Horace Silver’s Groundbreaking Album “6 Pieces of Silver”

Tuesday on All Night Jazz, we remember pianist Horace Silver’s “6 Pieces of Silver,” which was recorded on this day in jazz history. WUSF’s Carson Rodriguez Bugarin has more:

The album was recorded on November 10, 1956, at the Rudy Van Gelder Studio in New Jersey and features most of the 1955 class of the Jazz Messengers including trumpeter Donald Byrd, saxophonist Hank Mobley, bassist Doug Watkins, and newcomer, Louis Hayes on drums.

Raised by his father who was from the Cape Verde Islands, Silver grew up surrounded by gospel and island folk music.

This helped to shape his musical style. Learning to play on a salvaged piano gifted to him by his uncle, as well as on the saxophone, Silver grew enamored with jazz, specifically the increasingly popular blues, and bop sub-genres.

In 1950, at the age of 21, Silver was recruited by saxophonist Stan Getz to play piano for a concert in Hartford Connecticut. Impressed by Silver’s talent, Getz offered for the young musician to join him permanently.

Quickly establishing himself as a composer and blues artist, in 1953 Silver recruited drummer Art Blakey, saxophonist Hank Mobley, trumpeter Kenny Dorham, and bassist Doug Watkins to form the Horace Silver Quintet.

This group later evolved into The Jazz Messengers, with whom Silver recorded, “Horace Silver and the Jazz Messengers,” that featured the first of Silver’s greatest hits, “The Preacher.”

Three years later, Silver split off from the Jazz Messengers to create a quintet including his Messenger bandmates, Byrd, Mobley, and Watkins.

The quintet’s recording of, “6 Pieces of Silver,” the group proved that they had a sound entirely independent of the Messengers, now led by Blakey. Silver’s group featured a blend of hard bop, blues, and gospel-infused soul-jazz tracks.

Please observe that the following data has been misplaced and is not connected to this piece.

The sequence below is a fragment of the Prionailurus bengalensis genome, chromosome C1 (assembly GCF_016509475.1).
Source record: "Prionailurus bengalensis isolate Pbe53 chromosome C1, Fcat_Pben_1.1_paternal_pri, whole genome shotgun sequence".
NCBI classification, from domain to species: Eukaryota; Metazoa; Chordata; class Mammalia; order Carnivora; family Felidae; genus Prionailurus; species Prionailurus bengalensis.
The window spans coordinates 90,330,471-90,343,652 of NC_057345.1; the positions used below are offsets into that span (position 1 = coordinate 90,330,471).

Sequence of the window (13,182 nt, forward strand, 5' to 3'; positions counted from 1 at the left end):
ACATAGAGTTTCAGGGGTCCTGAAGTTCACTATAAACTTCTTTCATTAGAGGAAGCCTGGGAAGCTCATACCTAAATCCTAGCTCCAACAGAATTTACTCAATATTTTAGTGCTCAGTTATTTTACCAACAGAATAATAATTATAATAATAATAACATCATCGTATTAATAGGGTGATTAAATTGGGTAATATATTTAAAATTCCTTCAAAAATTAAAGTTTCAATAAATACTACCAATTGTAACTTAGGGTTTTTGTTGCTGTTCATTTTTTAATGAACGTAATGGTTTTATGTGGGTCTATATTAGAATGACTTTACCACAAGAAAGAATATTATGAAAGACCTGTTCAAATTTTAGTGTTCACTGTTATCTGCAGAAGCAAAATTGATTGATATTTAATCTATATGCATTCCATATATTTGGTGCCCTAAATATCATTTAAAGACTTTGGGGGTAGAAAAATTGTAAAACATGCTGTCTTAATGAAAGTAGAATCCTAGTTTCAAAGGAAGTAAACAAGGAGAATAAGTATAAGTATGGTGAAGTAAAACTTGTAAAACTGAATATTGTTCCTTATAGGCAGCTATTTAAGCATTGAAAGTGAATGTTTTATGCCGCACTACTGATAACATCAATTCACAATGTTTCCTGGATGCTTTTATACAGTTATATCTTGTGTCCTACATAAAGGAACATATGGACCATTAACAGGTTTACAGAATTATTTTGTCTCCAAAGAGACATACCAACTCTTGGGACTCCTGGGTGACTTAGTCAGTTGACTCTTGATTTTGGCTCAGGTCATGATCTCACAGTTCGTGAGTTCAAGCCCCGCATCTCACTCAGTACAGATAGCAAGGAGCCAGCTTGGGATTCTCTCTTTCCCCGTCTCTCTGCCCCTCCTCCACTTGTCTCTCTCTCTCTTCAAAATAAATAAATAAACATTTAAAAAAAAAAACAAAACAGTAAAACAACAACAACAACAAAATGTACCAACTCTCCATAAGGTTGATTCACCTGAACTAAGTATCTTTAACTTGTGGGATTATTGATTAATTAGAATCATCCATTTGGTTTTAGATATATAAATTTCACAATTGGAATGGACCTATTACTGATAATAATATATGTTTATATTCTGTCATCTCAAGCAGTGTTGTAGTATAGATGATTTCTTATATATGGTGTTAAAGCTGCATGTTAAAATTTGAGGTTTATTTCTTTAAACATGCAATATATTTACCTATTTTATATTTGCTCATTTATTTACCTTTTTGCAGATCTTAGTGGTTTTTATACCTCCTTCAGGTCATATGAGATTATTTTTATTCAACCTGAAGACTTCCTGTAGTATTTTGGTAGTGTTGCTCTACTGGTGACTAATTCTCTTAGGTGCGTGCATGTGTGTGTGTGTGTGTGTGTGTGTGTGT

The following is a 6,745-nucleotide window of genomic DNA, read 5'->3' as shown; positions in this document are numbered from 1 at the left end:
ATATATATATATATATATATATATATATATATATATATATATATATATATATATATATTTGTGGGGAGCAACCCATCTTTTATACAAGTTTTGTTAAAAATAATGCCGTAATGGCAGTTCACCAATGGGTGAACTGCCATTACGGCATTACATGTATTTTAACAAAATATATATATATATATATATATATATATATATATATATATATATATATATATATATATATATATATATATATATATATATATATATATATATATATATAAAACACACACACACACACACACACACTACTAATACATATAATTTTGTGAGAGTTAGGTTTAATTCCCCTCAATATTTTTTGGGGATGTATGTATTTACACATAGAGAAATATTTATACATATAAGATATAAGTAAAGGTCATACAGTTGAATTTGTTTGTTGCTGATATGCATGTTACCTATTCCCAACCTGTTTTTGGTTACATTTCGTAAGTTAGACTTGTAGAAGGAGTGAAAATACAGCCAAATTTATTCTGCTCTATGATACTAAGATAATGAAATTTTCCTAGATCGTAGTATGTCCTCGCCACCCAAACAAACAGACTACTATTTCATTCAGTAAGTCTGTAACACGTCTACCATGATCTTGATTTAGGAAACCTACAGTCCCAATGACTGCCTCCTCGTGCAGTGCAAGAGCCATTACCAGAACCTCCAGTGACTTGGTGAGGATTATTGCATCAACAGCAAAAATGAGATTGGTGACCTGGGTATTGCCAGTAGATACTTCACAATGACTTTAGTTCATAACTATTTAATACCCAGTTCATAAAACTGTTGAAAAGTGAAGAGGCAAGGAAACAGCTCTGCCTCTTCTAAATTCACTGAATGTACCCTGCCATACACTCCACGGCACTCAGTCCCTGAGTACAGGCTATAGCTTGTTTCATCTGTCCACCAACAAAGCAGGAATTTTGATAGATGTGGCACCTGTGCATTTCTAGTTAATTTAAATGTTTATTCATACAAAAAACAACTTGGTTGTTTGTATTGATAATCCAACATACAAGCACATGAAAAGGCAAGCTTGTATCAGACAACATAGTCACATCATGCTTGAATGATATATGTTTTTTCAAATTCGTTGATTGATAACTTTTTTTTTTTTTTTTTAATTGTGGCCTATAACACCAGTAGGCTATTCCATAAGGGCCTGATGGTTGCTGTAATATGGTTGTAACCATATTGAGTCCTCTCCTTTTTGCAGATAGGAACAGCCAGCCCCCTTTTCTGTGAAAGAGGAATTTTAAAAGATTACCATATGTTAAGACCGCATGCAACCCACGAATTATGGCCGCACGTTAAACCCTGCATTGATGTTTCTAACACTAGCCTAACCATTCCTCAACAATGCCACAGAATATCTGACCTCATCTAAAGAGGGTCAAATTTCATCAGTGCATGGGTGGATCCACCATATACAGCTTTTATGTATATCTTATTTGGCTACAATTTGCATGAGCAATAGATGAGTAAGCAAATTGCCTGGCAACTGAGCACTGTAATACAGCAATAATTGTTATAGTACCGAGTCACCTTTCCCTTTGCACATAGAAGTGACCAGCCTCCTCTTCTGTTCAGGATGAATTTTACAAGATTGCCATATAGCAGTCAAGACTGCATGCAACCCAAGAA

While the album takes on a lighthearted tone, as does much of his music, Silver took his music very seriously, focusing on the creation of simple, catchy, and clean melodies.

Silver later recorded several reissues of the album, with new takes on several songs including the introduction of lyrics.

According to jazz historian, Scott Yanow, Silver’s composition, “Señor Blues,” “officially put Silver on the map,” and quickly became a jazz standard, due to its use of simplicity and focus on melody over complex harmony.

In the book “The Great Jazz Pianists: Speaking of Their Lives and Music,” by pianist and critic Len Lyons, Silver explained his philosophy.

“I’ve found in composing that being simple and profound—having in-depthness in your music—is the most difficult thing to do. Anybody can write a whole lot of notes, which may or may not say something . . . But why make it complicated for the musicians to play? Why make it difficult for the listeners to hear.”


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